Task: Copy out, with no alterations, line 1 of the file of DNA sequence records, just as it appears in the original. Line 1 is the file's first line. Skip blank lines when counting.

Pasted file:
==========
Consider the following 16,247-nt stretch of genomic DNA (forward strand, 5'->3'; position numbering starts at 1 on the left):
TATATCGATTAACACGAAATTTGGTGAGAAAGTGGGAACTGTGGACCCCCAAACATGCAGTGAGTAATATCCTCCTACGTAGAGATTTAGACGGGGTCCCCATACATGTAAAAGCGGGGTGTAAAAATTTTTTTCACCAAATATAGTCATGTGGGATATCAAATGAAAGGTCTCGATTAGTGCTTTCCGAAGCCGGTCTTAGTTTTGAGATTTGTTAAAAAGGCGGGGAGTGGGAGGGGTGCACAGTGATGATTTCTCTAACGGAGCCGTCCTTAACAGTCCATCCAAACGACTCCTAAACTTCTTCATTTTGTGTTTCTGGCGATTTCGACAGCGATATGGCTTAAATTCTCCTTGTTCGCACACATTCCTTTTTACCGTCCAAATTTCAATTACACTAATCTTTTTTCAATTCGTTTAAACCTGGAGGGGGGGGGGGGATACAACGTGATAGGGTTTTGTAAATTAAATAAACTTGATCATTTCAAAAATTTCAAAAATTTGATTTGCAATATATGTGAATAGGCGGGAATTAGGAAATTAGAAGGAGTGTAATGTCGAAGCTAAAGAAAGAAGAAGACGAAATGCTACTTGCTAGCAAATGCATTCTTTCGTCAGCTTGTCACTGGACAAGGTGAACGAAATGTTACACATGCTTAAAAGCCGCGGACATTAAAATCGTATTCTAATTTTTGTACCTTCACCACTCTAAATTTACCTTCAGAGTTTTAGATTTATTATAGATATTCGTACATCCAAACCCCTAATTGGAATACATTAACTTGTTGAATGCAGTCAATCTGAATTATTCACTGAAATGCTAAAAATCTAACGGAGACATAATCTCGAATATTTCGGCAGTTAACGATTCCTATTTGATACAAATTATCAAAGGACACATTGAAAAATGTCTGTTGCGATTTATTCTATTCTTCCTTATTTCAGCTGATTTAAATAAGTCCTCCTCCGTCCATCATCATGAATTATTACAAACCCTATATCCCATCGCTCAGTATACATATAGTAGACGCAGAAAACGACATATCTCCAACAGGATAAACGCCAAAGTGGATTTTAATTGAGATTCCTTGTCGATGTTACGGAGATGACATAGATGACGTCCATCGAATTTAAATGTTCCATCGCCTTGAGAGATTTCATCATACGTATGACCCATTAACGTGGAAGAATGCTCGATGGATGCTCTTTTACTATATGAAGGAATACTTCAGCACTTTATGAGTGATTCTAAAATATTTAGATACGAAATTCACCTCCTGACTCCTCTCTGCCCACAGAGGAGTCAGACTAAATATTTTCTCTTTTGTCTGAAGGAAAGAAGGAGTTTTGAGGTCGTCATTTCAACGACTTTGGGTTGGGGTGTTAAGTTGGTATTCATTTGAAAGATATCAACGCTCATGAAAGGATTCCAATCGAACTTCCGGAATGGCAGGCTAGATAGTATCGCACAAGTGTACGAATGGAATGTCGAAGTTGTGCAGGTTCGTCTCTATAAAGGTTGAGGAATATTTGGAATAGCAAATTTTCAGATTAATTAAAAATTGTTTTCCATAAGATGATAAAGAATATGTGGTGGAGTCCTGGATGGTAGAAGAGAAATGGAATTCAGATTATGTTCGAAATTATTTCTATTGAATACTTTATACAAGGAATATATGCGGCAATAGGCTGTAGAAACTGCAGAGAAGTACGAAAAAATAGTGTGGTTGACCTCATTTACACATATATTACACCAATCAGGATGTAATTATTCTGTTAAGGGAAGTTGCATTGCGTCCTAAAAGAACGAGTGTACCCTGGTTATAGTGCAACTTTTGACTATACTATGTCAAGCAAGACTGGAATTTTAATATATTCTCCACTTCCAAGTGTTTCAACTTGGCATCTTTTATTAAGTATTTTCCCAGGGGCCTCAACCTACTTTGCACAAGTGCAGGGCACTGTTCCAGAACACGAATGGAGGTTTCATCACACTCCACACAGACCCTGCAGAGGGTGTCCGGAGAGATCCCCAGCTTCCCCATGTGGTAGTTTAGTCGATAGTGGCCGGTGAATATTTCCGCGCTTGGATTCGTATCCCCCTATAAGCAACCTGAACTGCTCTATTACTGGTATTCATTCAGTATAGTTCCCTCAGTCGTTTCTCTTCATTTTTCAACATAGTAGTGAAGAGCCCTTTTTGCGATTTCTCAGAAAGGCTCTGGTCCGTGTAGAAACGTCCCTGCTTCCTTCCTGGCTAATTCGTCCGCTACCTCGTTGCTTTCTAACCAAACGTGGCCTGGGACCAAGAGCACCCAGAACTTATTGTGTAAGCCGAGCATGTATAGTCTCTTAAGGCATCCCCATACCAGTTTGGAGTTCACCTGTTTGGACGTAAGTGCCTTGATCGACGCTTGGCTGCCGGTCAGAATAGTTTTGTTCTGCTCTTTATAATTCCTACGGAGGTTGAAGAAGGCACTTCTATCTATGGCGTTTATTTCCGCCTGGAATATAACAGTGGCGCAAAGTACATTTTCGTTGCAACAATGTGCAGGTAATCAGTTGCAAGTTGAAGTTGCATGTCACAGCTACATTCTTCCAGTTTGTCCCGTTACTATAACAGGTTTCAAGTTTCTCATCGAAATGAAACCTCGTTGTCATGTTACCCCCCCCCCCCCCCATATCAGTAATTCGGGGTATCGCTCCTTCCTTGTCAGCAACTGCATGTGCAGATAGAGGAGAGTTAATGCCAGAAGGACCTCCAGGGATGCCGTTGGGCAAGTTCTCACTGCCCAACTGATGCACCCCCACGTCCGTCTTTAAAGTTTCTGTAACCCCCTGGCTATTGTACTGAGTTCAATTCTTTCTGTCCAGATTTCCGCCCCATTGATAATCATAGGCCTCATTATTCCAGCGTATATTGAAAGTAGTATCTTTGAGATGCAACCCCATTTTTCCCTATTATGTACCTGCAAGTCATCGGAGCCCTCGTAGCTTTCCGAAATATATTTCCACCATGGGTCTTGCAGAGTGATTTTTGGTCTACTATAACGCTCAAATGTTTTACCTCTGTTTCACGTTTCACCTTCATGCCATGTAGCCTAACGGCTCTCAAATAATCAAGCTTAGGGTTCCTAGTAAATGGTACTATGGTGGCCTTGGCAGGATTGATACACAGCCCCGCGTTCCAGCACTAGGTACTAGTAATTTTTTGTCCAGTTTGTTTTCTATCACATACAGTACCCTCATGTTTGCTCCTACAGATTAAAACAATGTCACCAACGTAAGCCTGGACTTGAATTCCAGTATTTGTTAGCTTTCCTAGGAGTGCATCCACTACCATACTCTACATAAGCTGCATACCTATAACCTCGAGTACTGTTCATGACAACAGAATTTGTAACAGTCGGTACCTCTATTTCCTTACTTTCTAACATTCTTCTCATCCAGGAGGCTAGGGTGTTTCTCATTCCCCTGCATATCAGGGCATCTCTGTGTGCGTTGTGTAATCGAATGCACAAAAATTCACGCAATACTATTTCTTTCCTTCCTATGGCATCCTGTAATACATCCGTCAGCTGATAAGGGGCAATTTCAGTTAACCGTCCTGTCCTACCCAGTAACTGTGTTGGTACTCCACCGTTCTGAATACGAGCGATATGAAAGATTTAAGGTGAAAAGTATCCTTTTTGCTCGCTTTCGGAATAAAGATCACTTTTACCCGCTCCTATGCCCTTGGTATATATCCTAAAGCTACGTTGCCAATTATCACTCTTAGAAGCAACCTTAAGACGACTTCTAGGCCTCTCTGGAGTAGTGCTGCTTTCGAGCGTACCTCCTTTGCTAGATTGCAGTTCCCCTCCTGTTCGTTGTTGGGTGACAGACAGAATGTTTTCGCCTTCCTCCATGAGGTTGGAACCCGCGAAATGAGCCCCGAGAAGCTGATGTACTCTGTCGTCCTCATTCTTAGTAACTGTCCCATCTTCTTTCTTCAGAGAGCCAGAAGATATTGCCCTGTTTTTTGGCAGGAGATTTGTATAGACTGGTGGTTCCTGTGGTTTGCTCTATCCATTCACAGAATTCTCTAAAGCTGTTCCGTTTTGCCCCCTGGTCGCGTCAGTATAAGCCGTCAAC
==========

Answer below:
Consider the following 16,247-nt stretch of genomic DNA (forward strand, 5'->3'; position numbering starts at 1 on the left):